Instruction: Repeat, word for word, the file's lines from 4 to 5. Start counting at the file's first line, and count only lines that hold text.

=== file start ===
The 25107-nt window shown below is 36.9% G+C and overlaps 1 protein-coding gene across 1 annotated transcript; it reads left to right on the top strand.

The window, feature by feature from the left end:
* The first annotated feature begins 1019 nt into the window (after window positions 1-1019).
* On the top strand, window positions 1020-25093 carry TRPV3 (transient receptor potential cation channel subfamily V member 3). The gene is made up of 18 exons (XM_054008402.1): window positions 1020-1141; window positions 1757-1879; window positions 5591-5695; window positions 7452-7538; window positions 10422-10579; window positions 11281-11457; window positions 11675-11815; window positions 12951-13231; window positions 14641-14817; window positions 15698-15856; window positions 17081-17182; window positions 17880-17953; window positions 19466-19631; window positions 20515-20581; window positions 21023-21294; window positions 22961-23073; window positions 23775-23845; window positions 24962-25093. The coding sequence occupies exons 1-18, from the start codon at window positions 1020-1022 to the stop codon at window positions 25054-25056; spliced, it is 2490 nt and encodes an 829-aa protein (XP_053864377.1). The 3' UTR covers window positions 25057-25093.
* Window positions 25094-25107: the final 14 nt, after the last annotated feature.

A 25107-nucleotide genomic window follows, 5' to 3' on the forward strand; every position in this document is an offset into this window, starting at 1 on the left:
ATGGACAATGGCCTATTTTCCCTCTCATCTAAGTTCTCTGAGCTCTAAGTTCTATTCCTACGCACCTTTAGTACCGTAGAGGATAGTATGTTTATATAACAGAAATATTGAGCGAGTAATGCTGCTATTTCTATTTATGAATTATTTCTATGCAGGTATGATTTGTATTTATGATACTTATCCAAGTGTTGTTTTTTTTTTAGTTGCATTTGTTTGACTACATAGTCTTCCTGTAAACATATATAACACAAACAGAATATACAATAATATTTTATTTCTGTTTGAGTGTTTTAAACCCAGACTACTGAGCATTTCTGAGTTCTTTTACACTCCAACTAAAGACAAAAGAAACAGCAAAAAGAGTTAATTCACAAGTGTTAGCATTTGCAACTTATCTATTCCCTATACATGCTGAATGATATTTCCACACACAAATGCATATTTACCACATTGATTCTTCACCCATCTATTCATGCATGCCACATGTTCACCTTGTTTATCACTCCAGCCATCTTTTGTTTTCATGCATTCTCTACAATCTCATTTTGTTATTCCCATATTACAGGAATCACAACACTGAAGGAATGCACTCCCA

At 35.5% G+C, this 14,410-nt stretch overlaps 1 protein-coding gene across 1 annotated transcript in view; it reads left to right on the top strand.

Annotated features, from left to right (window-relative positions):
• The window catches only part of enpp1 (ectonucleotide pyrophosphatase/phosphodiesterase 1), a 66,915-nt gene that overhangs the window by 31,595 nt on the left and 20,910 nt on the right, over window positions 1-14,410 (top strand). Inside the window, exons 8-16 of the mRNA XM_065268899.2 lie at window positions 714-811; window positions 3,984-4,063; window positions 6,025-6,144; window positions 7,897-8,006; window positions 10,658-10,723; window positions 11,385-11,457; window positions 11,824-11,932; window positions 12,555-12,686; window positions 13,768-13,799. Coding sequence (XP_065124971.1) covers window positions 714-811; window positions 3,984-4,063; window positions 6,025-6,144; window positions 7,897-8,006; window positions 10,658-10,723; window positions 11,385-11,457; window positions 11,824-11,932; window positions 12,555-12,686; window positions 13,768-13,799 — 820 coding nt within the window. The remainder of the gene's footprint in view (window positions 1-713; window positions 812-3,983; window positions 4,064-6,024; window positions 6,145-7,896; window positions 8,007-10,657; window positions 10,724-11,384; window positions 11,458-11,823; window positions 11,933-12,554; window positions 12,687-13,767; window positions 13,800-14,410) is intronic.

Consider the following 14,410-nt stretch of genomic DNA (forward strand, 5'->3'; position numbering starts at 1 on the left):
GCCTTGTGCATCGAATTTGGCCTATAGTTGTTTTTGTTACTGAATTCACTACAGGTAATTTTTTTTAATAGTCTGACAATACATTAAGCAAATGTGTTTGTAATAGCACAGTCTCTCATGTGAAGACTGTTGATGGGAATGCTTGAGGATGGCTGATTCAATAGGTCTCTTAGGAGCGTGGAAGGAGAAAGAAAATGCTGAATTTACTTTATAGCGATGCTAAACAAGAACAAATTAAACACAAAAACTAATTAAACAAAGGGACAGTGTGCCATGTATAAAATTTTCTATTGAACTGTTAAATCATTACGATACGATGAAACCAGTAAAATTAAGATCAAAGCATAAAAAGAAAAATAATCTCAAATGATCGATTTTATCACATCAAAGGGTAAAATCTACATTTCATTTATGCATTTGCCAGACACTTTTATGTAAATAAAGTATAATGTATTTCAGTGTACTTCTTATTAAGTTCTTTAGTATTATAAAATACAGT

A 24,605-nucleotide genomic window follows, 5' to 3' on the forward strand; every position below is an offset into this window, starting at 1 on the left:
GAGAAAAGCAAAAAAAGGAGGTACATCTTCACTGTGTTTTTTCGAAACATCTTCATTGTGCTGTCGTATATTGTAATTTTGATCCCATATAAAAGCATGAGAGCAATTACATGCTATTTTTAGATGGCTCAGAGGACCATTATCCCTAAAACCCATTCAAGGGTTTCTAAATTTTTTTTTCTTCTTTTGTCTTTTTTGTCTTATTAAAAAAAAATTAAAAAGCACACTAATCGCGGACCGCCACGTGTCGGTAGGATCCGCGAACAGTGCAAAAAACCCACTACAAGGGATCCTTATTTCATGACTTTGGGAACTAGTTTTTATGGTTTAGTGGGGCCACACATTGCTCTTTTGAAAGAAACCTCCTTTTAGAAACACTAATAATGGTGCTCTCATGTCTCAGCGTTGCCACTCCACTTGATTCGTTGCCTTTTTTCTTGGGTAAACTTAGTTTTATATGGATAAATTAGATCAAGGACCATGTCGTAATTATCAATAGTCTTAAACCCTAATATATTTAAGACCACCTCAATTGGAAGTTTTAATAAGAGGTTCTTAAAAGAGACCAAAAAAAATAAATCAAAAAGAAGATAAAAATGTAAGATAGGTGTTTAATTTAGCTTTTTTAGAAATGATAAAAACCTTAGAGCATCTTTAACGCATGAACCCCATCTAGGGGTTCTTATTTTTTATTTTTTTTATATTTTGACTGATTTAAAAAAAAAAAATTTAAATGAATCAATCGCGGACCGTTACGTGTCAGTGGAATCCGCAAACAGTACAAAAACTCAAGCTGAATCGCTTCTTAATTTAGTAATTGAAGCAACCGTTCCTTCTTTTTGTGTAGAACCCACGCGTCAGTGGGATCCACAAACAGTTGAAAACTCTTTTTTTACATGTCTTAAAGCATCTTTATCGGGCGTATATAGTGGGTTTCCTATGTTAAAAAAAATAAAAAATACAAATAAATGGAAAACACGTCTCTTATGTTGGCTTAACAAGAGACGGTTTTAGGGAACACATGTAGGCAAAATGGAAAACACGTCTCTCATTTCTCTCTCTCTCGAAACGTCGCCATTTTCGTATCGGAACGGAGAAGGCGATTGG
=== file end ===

* On the top strand, window positions 1020-25093 carry TRPV3 (transient receptor potential cation channel subfamily V member 3). The gene is made up of 18 exons (XM_054008402.1): window positions 1020-1141; window positions 1757-1879; window positions 5591-5695; window positions 7452-7538; window positions 10422-10579; window positions 11281-11457; window positions 11675-11815; window positions 12951-13231; window positions 14641-14817; window positions 15698-15856; window positions 17081-17182; window positions 17880-17953; window positions 19466-19631; window positions 20515-20581; window positions 21023-21294; window positions 22961-23073; window positions 23775-23845; window positions 24962-25093. The coding sequence occupies exons 1-18, from the start codon at window positions 1020-1022 to the stop codon at window positions 25054-25056; spliced, it is 2490 nt and encodes an 829-aa protein (XP_053864377.1). The 3' UTR covers window positions 25057-25093.
* Window positions 25094-25107: the final 14 nt, after the last annotated feature.